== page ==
By ensuring the rider has adequate knowledge and ability to use an e-bike and that the bike is safe to use, time and attention won’t be diverted from the other students in a class. IPMBA and the agency I teach bike patrol courses for are looking at these very issues.
Safety & Legal Issues
The adage of “speed kills” is a legitimate concern when using an e-bike, both for you and fellow roadway users. As an example, a Class 3 e-bike provides assistance only when the rider is pedaling, and ceases to provide assistance when the e-bike reaches 28 mph. Twenty-eight mph!!! You must have excellent bike handling skills and know how to protect yourself when you’re riding that fast. Simply manipulating the different modes of pedal-assist can be distracting for a novice cyclist.
Cyclists using e-bikes need to know how they and their bikes work together, especially under high-speed, emergency and/or adverse conditions. As Clint Eastwood said in the movie Magnum Force: “A man’s got to know his limitations.” Therefore, the faster you intend to go, the more skill and training you need.
The Consumer Product Safety Commission and Bicycle Products Suppliers Association were the first to define e-bikes. Initially California, then other states defined and regulated e-bikes into three classes as follows:
- Class 1: Max pedal assist of 20 mph
- Class 2: Max throttle assist of 20 mph
- Class 3: Max pedal assist of 28 mph
“Conversion kits” are also available, allowing someone to turn a “traditional” bicycle into an e-bike. Cyclists should be very leery when adding this technology to their existing bicycles, especially due to the likelihood of insufficient braking systems and frames!
An NL Times (Netherlands) article from last September noted that “The number of fatal traffic accidents involving e-bikes is increasing, especially among older people.” Is this because Europe has embraced the use of e-bikes much more than the US, or because elderly people may tend to be less fit and skilled in higher-speed cycling?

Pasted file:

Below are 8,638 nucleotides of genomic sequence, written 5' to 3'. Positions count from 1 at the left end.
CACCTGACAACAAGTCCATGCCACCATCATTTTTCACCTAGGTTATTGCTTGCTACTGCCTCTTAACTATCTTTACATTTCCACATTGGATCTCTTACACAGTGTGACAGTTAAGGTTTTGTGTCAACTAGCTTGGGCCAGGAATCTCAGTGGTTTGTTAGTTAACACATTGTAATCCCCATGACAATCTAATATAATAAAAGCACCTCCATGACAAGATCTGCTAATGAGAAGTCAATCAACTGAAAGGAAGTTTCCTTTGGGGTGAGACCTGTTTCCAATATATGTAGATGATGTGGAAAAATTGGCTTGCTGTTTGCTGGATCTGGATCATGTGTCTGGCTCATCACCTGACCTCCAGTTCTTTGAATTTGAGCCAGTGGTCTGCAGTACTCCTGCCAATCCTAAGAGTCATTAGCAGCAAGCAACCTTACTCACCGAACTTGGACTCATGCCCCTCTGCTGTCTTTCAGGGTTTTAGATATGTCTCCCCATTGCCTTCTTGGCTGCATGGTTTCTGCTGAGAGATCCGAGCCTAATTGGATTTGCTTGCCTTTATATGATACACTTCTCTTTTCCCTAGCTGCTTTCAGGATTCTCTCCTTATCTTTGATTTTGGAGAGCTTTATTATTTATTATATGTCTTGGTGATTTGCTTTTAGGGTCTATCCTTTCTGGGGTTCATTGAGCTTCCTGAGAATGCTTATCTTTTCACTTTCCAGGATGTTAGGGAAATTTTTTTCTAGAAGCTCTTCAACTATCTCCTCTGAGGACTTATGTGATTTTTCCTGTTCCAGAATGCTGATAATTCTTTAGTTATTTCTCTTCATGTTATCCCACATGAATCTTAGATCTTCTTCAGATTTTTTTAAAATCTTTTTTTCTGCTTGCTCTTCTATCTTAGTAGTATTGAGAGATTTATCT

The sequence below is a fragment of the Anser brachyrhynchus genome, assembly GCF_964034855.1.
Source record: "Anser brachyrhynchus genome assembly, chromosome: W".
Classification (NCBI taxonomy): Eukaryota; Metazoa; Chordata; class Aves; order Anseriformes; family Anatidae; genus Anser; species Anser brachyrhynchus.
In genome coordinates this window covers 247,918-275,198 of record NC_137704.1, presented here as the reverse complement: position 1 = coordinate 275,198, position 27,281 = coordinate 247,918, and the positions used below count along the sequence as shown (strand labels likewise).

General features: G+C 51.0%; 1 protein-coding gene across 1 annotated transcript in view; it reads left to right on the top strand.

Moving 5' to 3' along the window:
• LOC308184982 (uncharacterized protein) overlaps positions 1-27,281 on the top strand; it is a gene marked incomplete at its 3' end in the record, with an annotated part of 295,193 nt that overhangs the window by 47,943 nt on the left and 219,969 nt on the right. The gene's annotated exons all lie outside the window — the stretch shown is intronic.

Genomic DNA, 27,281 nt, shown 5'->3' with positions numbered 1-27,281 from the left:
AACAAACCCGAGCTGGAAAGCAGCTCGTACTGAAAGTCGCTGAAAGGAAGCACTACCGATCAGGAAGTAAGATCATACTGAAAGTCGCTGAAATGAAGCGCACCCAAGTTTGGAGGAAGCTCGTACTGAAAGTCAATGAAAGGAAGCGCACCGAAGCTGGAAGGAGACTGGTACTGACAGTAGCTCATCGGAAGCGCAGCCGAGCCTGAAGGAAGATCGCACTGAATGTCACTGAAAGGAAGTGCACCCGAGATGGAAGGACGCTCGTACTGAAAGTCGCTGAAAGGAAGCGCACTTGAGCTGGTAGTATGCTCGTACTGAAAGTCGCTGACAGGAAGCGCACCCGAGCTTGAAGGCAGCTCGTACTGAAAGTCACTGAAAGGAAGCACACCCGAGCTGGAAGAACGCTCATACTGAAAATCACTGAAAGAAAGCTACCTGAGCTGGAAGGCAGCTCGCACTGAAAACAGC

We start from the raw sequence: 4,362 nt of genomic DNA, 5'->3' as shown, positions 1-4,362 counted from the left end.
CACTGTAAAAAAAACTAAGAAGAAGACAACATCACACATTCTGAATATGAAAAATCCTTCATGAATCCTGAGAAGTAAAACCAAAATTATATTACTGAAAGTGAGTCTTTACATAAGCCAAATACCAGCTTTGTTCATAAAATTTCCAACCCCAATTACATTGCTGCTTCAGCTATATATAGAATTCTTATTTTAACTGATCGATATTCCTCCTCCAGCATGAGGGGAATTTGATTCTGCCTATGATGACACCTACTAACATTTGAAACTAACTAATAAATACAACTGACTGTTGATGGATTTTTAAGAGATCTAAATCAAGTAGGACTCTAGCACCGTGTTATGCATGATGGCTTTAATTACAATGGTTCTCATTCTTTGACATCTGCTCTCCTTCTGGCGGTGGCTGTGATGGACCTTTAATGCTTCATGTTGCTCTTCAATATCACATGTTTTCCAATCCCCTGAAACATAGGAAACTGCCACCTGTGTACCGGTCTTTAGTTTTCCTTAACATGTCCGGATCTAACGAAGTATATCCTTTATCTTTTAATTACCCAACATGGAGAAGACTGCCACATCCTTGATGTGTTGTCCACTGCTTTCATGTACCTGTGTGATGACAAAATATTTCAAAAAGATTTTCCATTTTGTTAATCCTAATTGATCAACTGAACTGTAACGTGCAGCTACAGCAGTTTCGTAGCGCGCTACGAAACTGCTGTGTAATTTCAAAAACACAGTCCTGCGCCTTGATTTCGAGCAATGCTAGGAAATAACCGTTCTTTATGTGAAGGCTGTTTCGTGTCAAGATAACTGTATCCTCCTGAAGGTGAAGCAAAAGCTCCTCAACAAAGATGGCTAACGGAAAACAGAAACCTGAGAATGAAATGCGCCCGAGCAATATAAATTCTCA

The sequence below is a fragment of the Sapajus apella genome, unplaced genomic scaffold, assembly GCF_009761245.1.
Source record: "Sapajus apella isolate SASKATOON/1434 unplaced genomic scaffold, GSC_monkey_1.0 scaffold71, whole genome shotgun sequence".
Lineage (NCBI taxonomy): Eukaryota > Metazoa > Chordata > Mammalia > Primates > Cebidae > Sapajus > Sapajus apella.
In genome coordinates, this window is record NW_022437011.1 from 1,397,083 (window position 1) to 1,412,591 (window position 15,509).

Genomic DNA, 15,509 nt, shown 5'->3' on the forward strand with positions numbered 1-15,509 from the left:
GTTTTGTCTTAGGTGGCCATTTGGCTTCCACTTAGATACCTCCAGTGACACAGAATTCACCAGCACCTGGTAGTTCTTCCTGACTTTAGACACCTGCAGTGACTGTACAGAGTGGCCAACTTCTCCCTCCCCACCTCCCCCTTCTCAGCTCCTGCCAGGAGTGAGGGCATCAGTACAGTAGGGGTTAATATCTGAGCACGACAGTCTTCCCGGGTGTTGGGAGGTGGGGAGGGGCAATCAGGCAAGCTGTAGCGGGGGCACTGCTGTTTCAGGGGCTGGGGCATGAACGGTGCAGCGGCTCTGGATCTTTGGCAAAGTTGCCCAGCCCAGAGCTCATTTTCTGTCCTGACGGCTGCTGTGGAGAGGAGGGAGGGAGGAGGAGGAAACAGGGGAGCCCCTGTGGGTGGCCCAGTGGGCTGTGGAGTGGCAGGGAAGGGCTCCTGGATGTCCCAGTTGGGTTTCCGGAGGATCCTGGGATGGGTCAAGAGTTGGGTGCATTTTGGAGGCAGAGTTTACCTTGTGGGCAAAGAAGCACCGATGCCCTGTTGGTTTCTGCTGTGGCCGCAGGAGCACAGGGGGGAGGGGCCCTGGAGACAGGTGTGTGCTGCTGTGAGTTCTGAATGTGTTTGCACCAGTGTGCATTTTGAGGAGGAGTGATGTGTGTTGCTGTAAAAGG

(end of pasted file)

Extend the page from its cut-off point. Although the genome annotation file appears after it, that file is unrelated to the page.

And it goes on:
Cyclists riding e-bikes both on- and off-road MUST know local, state and federal laws/regulations/definitions pertaining to all types of e-bike use, especially if they’re riding a Class 3 e-bike. This includes riding on sidewalks, bike lanes, shared-use paths and trails. I recommend e-bikers contact their local jurisdictions and/or land management agencies for up-to-date laws and regulations on where they’ll be riding.
People For Bikes offers a handy guide to your state’s specific e-bike laws.
Lots of useful info at the Electric Bike Association, the industry voice for e-bikes.
While we don’t endorse specific products, Bosch powers many of the e-bikes on the road, and offers excellent information on the mechanics and technology of e-biking.
Technology can be a wonderful thing in bringing people to cycling, and riding e-bikes is certainly FUN!!!
However, cyclists choosing to ride e-bikes — for their safety and the safety of others — NEED to take important steps to learn how to interact safely, legally and with less stress with all users of the road. A CyclingSavvy course will do that for you!
As always, be safe out there, everyone!